Today’s tax law puts your income and deductions into three separate buckets for tax purposes. Each bucket has its own rules and regulations. These are the three buckets: active, passive and portfolio.
A real estate rental is automatically in the passive bucket if you do not qualify as a real estate professional. This bucket has a lid on it that limits rental property loss deductions against anything other than passive income. This is not a good bucket.
If you own rental real estate, you can generate deductions of tens of thousands of dollars to offset other income as long as you avoid the passive loss bucket by:
Test 1. qualifying as a real estate professional, and
Test 2. materially participating in the rentals.
Test 1: Real Estate Professional
To claim status as a tax law–defined real estate professional (step 1 above) who can deduct his or her rental property losses, your time record for the year must prove:
1. you OR your spouse individually work more than 750 hours, and
2. that more-than-750-hour-work effort by you OR your spouse individually is more than half of that individual’s total work effort for the year.
Either you or your spouse must individually qualify as a real estate professional. If one spouse qualifies, both spouses qualify.
Test 2: Material Participation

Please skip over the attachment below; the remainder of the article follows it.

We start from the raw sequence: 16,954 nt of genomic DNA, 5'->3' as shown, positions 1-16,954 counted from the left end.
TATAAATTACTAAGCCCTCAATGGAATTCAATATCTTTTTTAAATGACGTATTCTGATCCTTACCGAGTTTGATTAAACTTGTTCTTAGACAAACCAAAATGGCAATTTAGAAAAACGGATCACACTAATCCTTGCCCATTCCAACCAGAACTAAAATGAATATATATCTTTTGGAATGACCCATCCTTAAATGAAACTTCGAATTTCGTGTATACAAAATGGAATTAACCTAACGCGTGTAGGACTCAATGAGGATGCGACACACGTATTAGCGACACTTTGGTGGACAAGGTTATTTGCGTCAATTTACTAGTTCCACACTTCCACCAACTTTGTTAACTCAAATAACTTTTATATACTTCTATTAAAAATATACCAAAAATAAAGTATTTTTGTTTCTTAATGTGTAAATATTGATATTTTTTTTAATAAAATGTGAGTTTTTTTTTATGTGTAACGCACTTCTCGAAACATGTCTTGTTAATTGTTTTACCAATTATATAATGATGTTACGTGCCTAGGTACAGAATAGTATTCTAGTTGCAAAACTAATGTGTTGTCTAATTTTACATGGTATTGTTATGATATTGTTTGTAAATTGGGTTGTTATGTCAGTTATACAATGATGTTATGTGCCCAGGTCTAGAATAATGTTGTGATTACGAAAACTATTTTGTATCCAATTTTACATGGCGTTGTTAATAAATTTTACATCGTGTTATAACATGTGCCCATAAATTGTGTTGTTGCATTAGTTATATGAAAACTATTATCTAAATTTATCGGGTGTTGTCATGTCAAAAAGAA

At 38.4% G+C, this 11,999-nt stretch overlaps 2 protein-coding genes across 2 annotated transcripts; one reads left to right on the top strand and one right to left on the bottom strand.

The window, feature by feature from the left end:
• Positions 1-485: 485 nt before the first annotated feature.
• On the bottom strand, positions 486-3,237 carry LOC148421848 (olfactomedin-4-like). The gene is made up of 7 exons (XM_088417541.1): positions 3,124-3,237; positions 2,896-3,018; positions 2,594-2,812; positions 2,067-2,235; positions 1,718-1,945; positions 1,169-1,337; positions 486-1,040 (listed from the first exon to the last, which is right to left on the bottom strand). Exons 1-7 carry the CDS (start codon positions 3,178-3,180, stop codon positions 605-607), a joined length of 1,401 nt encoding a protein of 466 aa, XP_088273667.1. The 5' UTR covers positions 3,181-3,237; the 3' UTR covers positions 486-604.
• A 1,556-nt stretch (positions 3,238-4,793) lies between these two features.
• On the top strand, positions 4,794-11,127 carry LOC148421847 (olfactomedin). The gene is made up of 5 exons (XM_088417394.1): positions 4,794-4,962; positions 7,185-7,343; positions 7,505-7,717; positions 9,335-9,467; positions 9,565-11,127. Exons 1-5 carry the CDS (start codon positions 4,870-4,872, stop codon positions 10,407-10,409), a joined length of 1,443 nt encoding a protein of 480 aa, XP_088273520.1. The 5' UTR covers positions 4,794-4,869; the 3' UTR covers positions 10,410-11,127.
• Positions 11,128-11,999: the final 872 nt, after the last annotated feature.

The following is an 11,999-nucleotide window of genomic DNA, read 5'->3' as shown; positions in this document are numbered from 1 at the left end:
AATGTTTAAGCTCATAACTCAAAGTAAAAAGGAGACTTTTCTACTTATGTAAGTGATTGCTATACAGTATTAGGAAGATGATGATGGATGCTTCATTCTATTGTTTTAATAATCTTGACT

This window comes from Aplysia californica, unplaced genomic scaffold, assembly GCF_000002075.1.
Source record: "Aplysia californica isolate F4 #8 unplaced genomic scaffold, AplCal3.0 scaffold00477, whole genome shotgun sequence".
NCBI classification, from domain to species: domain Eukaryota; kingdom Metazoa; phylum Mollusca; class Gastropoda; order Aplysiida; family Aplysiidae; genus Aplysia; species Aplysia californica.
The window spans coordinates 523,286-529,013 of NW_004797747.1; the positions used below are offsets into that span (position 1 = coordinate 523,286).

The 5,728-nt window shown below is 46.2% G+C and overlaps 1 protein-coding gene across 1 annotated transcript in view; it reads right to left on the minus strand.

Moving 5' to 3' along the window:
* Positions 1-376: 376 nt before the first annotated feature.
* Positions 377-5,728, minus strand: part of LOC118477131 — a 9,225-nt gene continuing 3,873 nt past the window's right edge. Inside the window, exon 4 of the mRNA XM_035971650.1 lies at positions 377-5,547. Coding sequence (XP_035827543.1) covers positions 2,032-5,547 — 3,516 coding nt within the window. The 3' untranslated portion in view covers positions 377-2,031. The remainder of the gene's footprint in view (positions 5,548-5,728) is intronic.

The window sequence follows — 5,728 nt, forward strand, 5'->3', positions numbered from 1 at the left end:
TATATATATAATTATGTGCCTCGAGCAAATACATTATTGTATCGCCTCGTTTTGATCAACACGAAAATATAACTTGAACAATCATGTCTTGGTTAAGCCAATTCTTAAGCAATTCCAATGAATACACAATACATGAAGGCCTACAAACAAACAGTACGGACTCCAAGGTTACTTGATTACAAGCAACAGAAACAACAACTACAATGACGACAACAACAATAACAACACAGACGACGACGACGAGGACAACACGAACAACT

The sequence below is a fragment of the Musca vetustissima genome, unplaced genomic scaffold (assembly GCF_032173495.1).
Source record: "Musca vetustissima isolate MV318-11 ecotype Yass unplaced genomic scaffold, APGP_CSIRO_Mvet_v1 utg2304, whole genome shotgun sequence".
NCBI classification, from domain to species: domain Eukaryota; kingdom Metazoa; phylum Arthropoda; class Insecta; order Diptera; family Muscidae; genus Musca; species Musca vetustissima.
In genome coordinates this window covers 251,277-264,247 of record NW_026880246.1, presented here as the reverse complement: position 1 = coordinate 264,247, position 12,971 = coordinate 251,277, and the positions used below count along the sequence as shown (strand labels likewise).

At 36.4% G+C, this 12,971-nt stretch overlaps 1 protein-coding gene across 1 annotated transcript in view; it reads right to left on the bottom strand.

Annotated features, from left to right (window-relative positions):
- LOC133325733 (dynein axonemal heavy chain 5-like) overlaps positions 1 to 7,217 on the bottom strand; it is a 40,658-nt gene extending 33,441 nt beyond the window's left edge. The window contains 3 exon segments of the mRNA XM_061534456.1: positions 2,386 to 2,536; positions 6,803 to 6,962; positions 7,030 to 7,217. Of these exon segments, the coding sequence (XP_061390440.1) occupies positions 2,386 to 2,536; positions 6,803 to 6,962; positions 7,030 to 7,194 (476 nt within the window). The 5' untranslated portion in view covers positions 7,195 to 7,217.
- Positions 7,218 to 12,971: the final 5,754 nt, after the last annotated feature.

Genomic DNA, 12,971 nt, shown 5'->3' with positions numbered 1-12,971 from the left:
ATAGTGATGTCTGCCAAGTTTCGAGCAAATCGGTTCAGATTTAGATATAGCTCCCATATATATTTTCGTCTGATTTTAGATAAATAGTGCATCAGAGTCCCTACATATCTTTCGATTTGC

Achieving real estate professional status is the first of two steps. You face one additional hurdle. To deduct tax losses on a rental, you also must prove that you materially participated in the rental activity. If you are married, you and your spouse may count your joint efforts toward passing the material participation tests.
Most of the tests for material participation are based on hours worked.
What Does This Mean to You?
In simple terms: keep a time log.
In an audit of your real estate activity, the IRS tells its examiner:
Request and closely examine the taxpayer’s documentation regarding time. The taxpayer is required under Reg. Section 1.469-5T(f)(4) to provide proof of services performed and [of] the hours attributable to those services.
In conclusion, if you don’t have what the IRS wants, your odds of winning your rental property tax loss deductions are slim, if that. And don’t think you can create this log after the fact. Most everyone who spends the considerable time it takes to jump through the hoops to create an after-the-fact log of hours using the IRS spreadsheets loses the deductions.
We specialize in helping clients get this right in advance so they keep more of their money. Many small business owners who come to see us in Fort Worth, TX generally do not understand the tax laws and may find themselves in trouble with the IRS.